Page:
August 23, 2002

Meharry symposium examines chemistry of brain

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James Townsel, Ph.D.

Meharry symposium examines chemistry of brain

Elaine Sanders-Bush, Ph.D.

Elaine Sanders-Bush, Ph.D.

Better understanding of the chemistry of the brain could lead to ways to repair damage caused by drug abuse, said neuroscientists attending a symposium this month at Meharry Medical College.

“If you’re going to get them into treatment, get them to do well, to get a job, you’re going to have to do something about repairing their brain,” said Dr. Jean Lud Cadet, chief of the molecular neuropsychiatry section of the National Institute on Drug Abuse and the keynote speaker at the symposium.

Use of anti-oxidants like vitamin E, for example, potentially may reduce damage caused by free radicals, which are produced in the brain during methamphetamine abuse, Cadet said.

The symposium included poster presentations of research conducted by participants in the Summer Neuroscience Apprentice Program for Undergraduates (SNAP), part of a new neuroscience training grant to the Meharry-Vanderbilt Alliance. One of the alliance’s aims is to help develop and promote the scientific careers of underrepresented minorities.

During the program’s first 10-week session this summer, 10 minority undergraduates conducted research in laboratories at Meharry and Vanderbilt University Medical Center, attended faculty seminars and took mini-courses in the ethics of science and “survival” skills for aspiring scientists.

“It was a huge success,” said Elaine Sanders-Bush, Ph.D., professor of Pharmacology and Psychiatry and director of the Vanderbilt Brain Institute. “At least three (participants) have indicated that they plan to apply to the Meharry/Vanderbilt neuroscience graduate program.”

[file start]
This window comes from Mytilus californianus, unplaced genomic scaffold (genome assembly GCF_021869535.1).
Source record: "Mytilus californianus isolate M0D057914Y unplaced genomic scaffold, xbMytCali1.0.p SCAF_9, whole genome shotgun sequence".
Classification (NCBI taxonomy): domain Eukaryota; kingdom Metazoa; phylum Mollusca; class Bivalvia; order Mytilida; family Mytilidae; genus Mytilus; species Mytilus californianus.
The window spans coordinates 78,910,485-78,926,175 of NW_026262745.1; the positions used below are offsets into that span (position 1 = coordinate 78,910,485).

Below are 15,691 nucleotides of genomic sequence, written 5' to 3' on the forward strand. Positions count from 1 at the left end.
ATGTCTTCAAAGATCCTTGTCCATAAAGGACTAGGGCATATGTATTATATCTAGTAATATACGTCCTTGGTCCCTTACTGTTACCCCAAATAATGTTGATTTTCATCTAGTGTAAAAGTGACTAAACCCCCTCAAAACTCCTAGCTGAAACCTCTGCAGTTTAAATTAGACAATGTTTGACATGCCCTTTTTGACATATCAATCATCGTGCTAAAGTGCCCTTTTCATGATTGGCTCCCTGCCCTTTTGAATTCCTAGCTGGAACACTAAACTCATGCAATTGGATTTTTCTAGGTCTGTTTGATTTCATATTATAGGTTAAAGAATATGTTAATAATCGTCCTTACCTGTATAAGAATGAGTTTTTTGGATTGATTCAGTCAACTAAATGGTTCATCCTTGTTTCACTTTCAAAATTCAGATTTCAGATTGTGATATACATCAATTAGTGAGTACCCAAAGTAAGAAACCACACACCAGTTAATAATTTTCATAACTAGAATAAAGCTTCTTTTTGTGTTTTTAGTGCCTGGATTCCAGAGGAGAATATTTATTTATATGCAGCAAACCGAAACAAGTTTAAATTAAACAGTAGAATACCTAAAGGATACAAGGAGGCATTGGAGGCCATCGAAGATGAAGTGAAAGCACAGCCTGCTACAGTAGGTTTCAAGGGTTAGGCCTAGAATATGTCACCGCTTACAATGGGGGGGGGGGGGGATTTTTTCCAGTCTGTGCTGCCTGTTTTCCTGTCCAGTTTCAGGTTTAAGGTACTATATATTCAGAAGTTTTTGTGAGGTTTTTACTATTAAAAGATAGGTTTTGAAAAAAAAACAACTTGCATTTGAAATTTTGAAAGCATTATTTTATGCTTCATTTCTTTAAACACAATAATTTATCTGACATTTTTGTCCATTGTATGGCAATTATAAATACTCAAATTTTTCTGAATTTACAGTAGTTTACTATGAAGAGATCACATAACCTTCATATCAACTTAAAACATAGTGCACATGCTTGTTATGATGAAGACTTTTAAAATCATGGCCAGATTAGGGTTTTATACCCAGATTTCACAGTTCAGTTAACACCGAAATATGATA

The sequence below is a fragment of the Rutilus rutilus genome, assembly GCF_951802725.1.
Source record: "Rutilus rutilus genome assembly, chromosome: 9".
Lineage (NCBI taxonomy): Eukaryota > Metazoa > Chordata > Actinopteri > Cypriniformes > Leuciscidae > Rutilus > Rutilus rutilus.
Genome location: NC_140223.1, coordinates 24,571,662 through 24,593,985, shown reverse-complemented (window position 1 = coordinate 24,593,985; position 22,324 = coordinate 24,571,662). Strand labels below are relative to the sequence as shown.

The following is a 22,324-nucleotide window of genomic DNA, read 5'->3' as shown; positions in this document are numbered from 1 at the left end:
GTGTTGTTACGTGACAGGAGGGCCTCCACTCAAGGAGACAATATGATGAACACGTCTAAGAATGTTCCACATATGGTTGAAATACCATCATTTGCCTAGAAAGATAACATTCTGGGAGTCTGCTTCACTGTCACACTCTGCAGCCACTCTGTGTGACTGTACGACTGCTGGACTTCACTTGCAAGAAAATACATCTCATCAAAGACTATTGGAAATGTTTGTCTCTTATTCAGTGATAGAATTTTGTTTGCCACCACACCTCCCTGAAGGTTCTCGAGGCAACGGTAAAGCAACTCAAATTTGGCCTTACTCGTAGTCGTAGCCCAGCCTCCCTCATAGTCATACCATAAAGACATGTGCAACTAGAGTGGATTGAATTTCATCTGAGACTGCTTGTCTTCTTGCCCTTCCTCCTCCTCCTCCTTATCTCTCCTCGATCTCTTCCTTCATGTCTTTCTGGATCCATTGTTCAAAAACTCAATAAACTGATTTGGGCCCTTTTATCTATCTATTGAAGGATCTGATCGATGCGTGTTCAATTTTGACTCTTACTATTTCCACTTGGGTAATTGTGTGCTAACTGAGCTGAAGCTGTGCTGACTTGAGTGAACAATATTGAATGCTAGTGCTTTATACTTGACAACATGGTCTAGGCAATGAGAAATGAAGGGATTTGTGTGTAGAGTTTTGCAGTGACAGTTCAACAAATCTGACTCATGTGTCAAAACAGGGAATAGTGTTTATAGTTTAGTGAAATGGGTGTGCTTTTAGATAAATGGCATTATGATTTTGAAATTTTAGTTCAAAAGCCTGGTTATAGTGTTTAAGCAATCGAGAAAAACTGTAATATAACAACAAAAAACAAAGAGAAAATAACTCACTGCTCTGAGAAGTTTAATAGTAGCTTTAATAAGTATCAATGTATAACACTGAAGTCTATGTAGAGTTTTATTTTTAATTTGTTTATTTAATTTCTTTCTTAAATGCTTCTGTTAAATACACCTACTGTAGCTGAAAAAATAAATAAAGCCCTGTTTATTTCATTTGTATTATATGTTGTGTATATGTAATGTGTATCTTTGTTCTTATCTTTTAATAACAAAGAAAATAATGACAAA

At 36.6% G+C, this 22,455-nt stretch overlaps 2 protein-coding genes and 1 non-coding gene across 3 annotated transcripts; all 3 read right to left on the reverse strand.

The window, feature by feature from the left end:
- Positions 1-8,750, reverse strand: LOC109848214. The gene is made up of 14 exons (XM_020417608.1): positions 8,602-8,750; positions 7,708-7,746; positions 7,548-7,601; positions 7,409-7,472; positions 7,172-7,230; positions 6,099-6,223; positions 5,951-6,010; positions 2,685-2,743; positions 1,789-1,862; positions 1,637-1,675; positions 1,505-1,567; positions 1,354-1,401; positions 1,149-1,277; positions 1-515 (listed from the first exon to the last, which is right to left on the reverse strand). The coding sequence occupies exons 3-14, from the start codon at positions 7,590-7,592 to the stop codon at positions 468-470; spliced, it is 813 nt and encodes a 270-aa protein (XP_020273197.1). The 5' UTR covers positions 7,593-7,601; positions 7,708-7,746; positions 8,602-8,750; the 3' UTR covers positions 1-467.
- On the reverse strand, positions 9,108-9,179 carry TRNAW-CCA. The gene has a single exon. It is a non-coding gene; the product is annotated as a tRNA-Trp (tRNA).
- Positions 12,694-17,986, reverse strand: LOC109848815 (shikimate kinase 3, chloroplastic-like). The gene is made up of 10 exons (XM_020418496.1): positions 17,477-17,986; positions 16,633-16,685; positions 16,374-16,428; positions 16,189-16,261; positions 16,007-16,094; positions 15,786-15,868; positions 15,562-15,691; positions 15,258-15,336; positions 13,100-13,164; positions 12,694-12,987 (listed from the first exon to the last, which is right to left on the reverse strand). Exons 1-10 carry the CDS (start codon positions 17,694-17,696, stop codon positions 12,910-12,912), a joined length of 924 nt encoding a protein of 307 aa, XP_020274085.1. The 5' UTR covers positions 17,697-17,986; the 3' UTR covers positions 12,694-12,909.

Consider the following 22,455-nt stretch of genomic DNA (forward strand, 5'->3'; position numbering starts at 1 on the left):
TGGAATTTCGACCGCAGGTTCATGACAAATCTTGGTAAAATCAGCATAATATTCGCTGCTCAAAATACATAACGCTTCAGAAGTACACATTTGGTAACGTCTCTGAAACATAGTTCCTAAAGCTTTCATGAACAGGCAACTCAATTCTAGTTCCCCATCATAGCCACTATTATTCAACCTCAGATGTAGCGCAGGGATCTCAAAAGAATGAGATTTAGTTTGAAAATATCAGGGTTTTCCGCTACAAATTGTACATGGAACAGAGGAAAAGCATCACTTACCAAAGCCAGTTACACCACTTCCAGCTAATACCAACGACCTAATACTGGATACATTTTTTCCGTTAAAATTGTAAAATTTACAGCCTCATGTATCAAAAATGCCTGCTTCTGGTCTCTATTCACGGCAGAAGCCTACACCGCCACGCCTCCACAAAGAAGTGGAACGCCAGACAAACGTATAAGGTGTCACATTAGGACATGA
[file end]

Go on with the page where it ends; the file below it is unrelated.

Four pre-matriculation students who have been admitted to the School of Graduate Studies and Research at Meharry, and a fifth student who has been admitted to the Vanderbilt Graduate School also participated in the summer program and symposium, added James Townsel, Ph.D., associate vice president for sponsored research and director of the Minority Research Infrastructure Support Program at Meharry.

Townsel is principal investigator and Sanders-Bush is co-principal investigator of the neuroscience training grant, which is funded by the National Institute of Mental Health. The grant covers a $2,500 stipend for SNAP participants and a $3,128 stipend for pre-matriculation students, plus housing and transportation. For more information, visit the Meharry-Vanderbilt Alliance Web site, at

Speakers at the symposium included Sanders-Bush and Townsel, who also is professor of Anatomy and Physiology at Meharry. Ford Ebner, Ph.D., professor of Psychology and Cell & Developmental Biology at Vanderbilt, discussed his research on the effects of prenatal alcohol exposure on the developing rat brain.

Other local speakers were Randy Blakely, Ph.D., Allan D. Bass Professor of Pharmacology and director of the Center for Molecular Neuroscience at Vanderbilt; Sanika Chirwa, Ph.D., assistant professor of Anatomy and Physiology at Meharry; Dr. Robert L. Macdonald, professor and chair of Neurology, Pharmacology and Molecular Physiology & Biophysics at Vanderbilt; and Richard Nass, Ph.D., a post-doctoral research fellow in Pharmacology at Vanderbilt.

Methamphetamine is a powerfully addictive stimulant that, if chronically abused, can lead to psychotic behavior and criminal activity. There is evidence in animal and human studies that long-term use of the drug can cause damage to nerve cells in the brain that release dopamine and serotonin, according to the National Institute on Drug Abuse.

Much of the damage appears to be related to the production of highly reactive free radicals, molecules with an unpaired electron that can react with and disrupt genetic material. “If you could provide treatment with antioxidants like vitamin E and vitamin C …, you might be able to attenuate the cognitive manifestations of methamphetamine abuse,” Cadet said.

Another avenue is to develop drugs that help repair damaged DNA. “If you could repair somebody’s brain, they can have better cognition, remember what you told them, stay in treatment, and they will be a productive member of society,” he said. “This is very important. It affects everybody.”